Understanding Premenstrual Dysphoric Disorder

Sometimes postpartum depression and anxiety occurs in tandem with other medical or psychological issues that can complicate recovery and the journey towards optimal health. Recognizing and treating these other conditions can help women to resolve their PPD/A since dealing with other health issues may cause additional stress and anxiety. Sometimes new conditions like PMDD can arise after the experience of PPD/A which may make women feel that their PPD/A has not properly resolved.  Kelley Allen shares her story of dealing with Premenstrual Dysphoric Disorder (PMDD) in addition to PPD/A.

I recently attended a Premenstrual Syndrome (PMS) and PMDD Workshop at BC Women’s Hospital. Following my experience with PPD/A and the return of my cycle, I slowly started to notice a pattern in which my mood deteriorated  drastically in the days leading up to my period and the first week after. At first I told myself that it was typical PMS and that I hadn’t experienced it for so long I had forgotten how annoying it could be. But it started to get progressively worse. I would feel, each month, like my world was crashing down around me all over again. I had the same thoughts I experienced during my hardest days of PPD/A, my anxiety skyrocketed, I was incredibly angry, and I had trouble sleeping. This was not just typical PMS, it was having a pretty severe impact on my life. I did a bit of reading on PMS and PMDD,  which is a severe variant of PMS. I had heard of it briefly before but always wondered if it was a real thing. From the reading I did, it seemed that in order to have PMDD  all symptoms needed to disappear on Day 1 of a woman’s cycle, therefore excluding me as my symptoms seemed to continue through the first week.

I went to see my Doctor who referred me to the workshop to learn more about PMS and PMDD. While I was there I met a group of women – all mothers who had also experienced some degree of PPD/A – who were having the same difficulty. The facilitator of the group noted that in her experience running the workshop this was very common; research shows that women who experience PPD/A have a sensitivity to hormone changes and that this sensitivity also includes minor fluctuations in estrogen and progesterone levels, which happens each month during a woman’s cycle. Even women who had no experience of PMDD prior to pregnancy and childbirth can start to show symptoms afterwards. This isn’t meant to alarm readers, in fact 80% of women experience PMS while only 2%-6% experience PMDD.

In terms of diagnosis, the most important tool is charting. There are Monthly Charts that can be downloaded from the BC Women’s Reproductive Mental Health website.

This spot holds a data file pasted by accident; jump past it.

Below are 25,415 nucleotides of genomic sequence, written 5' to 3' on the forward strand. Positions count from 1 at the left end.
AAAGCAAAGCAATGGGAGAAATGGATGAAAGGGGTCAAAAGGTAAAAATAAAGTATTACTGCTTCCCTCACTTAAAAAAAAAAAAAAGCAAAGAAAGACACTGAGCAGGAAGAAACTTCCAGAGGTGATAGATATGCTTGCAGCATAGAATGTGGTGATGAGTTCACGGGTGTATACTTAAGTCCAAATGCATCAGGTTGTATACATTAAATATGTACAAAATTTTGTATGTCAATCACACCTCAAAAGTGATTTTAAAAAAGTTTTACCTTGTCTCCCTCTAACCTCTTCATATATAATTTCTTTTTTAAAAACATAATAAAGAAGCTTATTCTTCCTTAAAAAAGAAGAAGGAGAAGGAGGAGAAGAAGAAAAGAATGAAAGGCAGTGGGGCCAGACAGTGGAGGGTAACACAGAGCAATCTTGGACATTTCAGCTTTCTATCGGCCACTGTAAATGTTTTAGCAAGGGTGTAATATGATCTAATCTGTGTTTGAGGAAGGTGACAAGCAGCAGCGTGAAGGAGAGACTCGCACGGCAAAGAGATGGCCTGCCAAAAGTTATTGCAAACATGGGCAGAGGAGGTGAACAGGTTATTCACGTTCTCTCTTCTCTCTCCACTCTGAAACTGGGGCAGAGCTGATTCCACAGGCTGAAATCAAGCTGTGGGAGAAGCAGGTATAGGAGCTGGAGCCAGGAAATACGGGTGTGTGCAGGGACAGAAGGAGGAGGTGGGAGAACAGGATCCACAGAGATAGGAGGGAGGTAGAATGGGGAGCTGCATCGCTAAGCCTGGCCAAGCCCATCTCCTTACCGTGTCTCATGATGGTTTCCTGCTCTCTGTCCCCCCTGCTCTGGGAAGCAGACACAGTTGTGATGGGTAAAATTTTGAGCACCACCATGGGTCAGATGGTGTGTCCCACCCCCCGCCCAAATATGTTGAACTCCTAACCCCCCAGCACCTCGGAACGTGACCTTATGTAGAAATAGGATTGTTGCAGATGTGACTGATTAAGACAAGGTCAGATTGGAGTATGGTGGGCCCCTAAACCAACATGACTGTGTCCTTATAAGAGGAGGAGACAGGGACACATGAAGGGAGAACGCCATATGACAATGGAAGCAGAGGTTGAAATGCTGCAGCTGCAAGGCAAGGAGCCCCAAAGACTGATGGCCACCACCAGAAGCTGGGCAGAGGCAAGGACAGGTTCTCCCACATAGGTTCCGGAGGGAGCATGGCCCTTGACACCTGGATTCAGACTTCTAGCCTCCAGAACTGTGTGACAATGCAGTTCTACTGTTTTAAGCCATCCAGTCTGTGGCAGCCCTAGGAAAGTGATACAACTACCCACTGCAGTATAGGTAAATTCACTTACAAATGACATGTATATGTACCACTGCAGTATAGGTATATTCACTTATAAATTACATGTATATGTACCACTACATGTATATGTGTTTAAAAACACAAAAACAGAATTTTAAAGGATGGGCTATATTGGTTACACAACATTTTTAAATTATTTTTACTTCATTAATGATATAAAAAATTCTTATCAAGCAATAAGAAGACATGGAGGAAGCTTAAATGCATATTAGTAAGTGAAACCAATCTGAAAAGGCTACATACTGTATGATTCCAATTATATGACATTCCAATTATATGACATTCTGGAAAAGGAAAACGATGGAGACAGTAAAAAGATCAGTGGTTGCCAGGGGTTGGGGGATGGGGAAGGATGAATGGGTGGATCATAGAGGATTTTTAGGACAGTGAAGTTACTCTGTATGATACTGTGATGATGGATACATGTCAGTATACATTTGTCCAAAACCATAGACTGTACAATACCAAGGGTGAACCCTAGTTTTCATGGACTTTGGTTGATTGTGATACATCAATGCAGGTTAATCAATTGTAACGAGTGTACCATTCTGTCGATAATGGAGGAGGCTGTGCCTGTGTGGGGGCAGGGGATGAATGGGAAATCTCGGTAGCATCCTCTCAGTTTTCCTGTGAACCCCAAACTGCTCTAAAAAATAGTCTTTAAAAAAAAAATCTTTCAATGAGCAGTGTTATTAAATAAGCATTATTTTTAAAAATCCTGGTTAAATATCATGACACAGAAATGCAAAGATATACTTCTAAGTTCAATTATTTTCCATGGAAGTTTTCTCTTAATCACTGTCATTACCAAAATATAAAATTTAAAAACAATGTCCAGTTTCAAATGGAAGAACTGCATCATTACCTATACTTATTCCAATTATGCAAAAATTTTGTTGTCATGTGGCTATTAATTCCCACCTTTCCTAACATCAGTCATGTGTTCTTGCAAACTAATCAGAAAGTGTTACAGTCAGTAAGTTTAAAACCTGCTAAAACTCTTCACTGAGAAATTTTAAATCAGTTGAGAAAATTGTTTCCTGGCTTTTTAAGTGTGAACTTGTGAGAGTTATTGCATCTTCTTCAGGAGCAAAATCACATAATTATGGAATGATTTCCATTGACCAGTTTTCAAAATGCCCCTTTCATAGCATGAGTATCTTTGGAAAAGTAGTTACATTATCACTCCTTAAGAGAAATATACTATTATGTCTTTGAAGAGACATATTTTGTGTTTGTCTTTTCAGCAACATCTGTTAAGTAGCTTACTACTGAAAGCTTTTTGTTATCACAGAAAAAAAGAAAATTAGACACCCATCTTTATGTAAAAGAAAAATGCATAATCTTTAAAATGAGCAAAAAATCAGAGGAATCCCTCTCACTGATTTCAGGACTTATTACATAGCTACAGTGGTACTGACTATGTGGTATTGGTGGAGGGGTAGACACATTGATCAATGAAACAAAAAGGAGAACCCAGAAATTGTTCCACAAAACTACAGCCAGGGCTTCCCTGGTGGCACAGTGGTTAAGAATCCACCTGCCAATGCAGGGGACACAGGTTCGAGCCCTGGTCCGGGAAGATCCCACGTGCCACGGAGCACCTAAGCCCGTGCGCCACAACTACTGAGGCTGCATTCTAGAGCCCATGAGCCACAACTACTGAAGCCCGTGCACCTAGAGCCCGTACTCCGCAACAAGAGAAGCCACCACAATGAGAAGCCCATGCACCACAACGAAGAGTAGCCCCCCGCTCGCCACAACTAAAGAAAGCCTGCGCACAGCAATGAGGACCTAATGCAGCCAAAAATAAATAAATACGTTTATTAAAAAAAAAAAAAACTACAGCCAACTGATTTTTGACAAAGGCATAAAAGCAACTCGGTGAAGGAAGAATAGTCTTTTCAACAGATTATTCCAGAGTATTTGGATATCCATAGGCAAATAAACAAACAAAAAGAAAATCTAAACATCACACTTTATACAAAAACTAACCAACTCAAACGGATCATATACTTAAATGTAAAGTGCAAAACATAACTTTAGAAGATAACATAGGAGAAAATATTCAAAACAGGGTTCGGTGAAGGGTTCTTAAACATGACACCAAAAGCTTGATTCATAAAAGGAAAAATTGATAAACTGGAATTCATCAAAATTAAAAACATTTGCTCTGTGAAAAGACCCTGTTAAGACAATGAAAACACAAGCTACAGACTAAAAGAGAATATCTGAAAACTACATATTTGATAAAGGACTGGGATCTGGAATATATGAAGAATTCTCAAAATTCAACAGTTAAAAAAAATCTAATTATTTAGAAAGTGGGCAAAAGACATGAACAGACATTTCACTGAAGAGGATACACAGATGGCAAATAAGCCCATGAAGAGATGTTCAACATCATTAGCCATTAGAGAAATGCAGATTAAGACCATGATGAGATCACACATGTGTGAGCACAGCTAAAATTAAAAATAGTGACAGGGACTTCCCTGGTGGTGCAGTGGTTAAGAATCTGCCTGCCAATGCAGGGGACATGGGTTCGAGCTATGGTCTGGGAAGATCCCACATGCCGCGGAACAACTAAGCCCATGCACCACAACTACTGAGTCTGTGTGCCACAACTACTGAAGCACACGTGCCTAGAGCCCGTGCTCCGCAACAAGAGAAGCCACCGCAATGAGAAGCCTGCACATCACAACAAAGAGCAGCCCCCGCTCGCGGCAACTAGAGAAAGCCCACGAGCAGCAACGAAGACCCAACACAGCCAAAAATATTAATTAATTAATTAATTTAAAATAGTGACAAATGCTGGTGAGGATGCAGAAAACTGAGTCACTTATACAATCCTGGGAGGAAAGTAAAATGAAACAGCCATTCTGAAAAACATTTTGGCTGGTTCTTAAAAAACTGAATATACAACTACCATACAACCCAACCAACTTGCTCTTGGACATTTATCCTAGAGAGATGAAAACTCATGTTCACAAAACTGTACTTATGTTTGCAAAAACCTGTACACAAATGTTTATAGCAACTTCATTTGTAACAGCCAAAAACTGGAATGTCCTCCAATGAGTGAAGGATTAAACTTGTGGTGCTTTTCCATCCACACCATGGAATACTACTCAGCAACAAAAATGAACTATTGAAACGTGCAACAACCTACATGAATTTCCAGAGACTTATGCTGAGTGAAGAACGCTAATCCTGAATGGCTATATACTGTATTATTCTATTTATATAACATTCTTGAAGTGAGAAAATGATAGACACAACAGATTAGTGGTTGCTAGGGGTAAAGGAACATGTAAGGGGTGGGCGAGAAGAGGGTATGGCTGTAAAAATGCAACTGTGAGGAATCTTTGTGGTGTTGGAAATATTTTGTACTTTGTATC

Doctors typically want a woman to rate her symptoms over at least two cycles in order to provide support for the diagnosis. My initial reading of PMS and PMDD was not correct – in order to meet PMDD criteria  bothersome symptoms occur 7-10 days before your period begins and are gone by the end of the first week.

From what I learned  there are many contributing factors to PMS and PMDD, which include poor nutrition, excess caffeine, lack of sleep, lack of exercise, stress, and alcohol/drug use. But the underlying cause of PMS and PMDD is purely biological. For some women, a change in lifestyle can drastically reduce symptoms. For others, medication may be required.

I tried everything in an attempt to figure out what was going on with me. I didn’t want to feel this way every single month and I also felt that it was getting worse, which scared me. I tried hormone therapy (birth control pills), acupuncture and Traditional Chinese Medicine, a complete change in exercise and eating habits, vitamins and supplements, and counselling. In the end, a few of these changes helped temporarily but what really made the difference for me was the combination of counselling and the right medication. It took many different attempts to find a med that worked, but I finally did. After a few months of “regular” PMS following two years of significant struggle, I can honestly say that yes, PMDD is a real thing, and that if you think you may have it, you don’t have to feel awful every month. There is help.
If your cycle has returned following childbirth and you are noticing severe mood changes each month, I strongly encourage you to connect with your Doctor and see about attending the workshop I did through BC Women’s Reproductive Mental Health. It was phenomenal. I also highly recommend checking out a book by Deborah Sichel and Jeanne Watson Driscoll titled “Women’s Moods: What Every Woman Must Know About Hormones, the Brain, and Emotional Health”. The book is somewhat dated (1999) but when I read it, I felt it really illustrated exactly how I was feeling each month. I also recommend connecting with a counsellor who specializes in PMS and PMDD. The one I saw was so helpful in reminding me each month that I wasn’t sliding back into PPD/A and that it wasn’t the end of the world; rather it was the 10 or so days that I needed to be extra kind to myself. She reminded me that it was temporary and provided me with many tools to use during the hardest days. She gently provided me with perspective during those times, which was hard for me to find in the midst of it all.

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